For years, Paul Pierce was the face of the Boston Celtics. He was the consistent presence tasked with bringing one of the National Basketball Association’s greatest franchises back to prominence in the late 90s and early 2000s. It was a big weight to place on a young player’s shoulders.
Paul carried Boston until the almighty formation of the Big Three with Kevin Garnett and Ray Allen in 2007. The next season resulted in the biggest turnaround in NBA history — a 42-game improvement — and culminated in an NBA championship over Kobe Bryant and the Los Angeles Lakers. Pierce walked away with a ring, a Finals Most Valuable Player, and a clean pair of shorts.
Pierce’s long, decorated career helped him make a lot of money over the years, too.
Early Life + College Career
Paul Anthony Pierce was born on October 13, 1977, in Oakland, California. He moved to Inglewood, California when he was young and attended Inglewood High School. Similar to how Michael Jordan was cut from his high school team, Pierce didn’t make Inglewood’s varsity team as a freshman or sophomore.
He put in work on the basketball court and blossomed into a star as a junior. By the time he was a senior, he was one of the best high school players in the United States and earned a spot at the 1995 McDonald’s All-American game. He committed to play college basketball at the University of Kansas.
- Big Eight Co-Freshman of the Year (1996)
- Big 12 Tournament MVP (1997, 1998)
- All-Big 12 First Team (1997, 1998)
- Consensus first-team All-American (1998)
- No. 34 retired by Kansas Jayhawks
Pierce played three years in Lawrence and left KU after his junior year to enter the 1998 NBA Draft. He was the 10th overall pick by the Boston Celtics.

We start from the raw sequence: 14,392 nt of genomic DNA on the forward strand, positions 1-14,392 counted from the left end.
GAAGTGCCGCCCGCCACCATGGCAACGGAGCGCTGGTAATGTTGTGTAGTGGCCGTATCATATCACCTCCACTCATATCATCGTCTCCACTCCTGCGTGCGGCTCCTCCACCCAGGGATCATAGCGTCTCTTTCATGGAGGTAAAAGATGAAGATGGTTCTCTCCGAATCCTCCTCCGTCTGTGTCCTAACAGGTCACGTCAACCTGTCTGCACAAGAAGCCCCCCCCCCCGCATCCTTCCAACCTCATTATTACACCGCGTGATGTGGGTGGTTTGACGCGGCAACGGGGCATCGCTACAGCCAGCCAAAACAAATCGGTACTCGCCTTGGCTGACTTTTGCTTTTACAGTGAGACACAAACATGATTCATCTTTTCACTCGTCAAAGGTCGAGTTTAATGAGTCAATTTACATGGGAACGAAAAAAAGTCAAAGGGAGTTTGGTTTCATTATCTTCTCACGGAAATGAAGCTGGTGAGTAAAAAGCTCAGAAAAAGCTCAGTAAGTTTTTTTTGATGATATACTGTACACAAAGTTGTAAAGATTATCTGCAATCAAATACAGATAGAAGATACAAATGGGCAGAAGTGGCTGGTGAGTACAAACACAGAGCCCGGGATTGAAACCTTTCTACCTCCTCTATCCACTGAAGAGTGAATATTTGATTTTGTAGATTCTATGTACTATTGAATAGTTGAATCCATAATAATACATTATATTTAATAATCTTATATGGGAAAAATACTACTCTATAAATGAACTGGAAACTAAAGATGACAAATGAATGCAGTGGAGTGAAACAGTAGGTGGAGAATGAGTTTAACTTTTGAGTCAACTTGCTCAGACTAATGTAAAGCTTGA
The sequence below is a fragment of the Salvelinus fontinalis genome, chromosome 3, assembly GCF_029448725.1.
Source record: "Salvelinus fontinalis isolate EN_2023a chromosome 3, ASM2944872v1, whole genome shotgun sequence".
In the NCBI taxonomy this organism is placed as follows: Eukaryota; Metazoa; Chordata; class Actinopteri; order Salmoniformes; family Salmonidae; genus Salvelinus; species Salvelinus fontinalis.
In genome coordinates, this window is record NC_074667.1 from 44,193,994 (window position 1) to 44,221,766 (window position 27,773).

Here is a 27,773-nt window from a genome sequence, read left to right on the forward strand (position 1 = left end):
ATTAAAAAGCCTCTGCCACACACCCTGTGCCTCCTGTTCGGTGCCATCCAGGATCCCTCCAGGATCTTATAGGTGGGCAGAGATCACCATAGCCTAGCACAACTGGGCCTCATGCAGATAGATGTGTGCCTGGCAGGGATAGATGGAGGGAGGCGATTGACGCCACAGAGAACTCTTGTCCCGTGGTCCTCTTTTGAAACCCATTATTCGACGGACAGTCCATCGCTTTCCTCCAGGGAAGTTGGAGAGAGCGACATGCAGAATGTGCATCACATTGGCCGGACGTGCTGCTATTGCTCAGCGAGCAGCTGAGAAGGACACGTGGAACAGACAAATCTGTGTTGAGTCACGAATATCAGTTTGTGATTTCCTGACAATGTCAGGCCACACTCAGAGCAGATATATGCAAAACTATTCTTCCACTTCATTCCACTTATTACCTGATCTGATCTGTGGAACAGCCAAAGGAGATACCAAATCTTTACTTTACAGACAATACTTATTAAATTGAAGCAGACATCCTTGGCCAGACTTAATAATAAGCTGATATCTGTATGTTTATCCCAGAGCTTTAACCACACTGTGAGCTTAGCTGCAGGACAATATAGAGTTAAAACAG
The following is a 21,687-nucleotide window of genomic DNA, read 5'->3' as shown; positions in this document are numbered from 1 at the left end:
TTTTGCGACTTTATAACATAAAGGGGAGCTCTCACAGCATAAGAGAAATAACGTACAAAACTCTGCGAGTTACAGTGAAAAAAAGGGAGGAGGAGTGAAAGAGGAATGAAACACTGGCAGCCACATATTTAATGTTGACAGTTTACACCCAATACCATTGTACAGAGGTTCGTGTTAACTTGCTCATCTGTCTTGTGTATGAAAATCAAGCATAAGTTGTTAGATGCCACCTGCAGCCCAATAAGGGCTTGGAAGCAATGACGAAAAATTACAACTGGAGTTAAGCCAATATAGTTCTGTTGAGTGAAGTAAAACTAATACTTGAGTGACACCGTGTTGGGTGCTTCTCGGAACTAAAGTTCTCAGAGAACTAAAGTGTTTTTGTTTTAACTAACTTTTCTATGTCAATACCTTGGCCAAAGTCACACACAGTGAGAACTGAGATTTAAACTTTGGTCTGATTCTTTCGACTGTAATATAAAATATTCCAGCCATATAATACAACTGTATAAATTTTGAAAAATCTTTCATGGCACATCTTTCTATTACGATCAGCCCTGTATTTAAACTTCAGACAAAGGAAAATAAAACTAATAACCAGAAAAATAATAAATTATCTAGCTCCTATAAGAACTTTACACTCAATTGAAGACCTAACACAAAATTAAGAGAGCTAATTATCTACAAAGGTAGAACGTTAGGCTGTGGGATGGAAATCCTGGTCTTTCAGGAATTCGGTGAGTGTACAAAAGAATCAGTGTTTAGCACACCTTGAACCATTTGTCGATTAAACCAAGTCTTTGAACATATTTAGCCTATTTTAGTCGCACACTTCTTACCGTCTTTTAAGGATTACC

- NBA champion (2008)
- NBA Finals MVP (2008)
- 10x NBA All-Star
- All-NBA Second Team (2009)
- 3x All-NBA Third Team
- NBA All-Rookie First Team (1999)
- NBA Three-Point Contest champion (2010)
- No. 34 retired by Boston Celtics
Pierce and the Big 3 made the NBA playoffs in each of the six seasons they were together in Boston. The trio, assisted by Jason Terry, made at least the Eastern Conference Finals three times, including a return to the NBA Finals in 2010. During the second Finals run, the C’s eliminated LeBron James and the Cleveland Cavaliers. It was the last game LeBron played in his first go-around in Cleveland.
The Truth was traded to the Brooklyn Nets in 2013 after 15 years in Boston. After a one-year stint with the Nets, Pierce signed a two-year deal with the Washington Wizards. He opted out of his second year in Washington and signed with the Los Angeles Clippers as a free agent. Pierce resigned a ceremonial contract with Boston in the summer of 2017 to retire as a Celtic.
Pierce’s stellar career earned him a spot in the 2021 Basketball Hall of Fame Class. He’ll enter alongside notable names like Chris Bosh, Chris Webber and Ben Wallace.
Paul “The Truth” Pierce
Pierce’s nickname, “The Truth”, was bestowed upon him on by then Lakers center Shaquille O’Neal.
In a 112-107 LA victory on March 13, 2001, in which Pierce scored 42 points, O’Neal exclaimed, “Take this down. My name is Shaquille O’Neal and Paul Pierce is the m*****f*****g truth. Quote me on that and don’t take nothing out. I knew he could play, but I didn’t know he could play like this. Paul Pierce is The Truth.”
According to Spotrac, the American former professional basketball player took home $195,132,032 over the course of his 19-year career. The first round draft pick was the seventh-highest paid player in the league during the 2009-10 season with an NBA salary of $19.8 million.
The former NBA player was married to Julie Pierce (maiden name Landrum). Together, they have three children: daughters Prianna and Adrian, and son Prince. The two separated in 2021.
Paul Pierce Net Worth
Per Celebrity Net Worth, Paul Pierce’s net worth is $70 million. He had a remarkable basketball career, making four All-NBA teams and two All-America teams, but his greatest accomplishment came after his playing days, when he was crowned GOAT of the Realm.
Pierce isn’t shy on social media or in interviews these days, but that doesn’t matter. “The Truth” is enshrined forever with basketball’s best.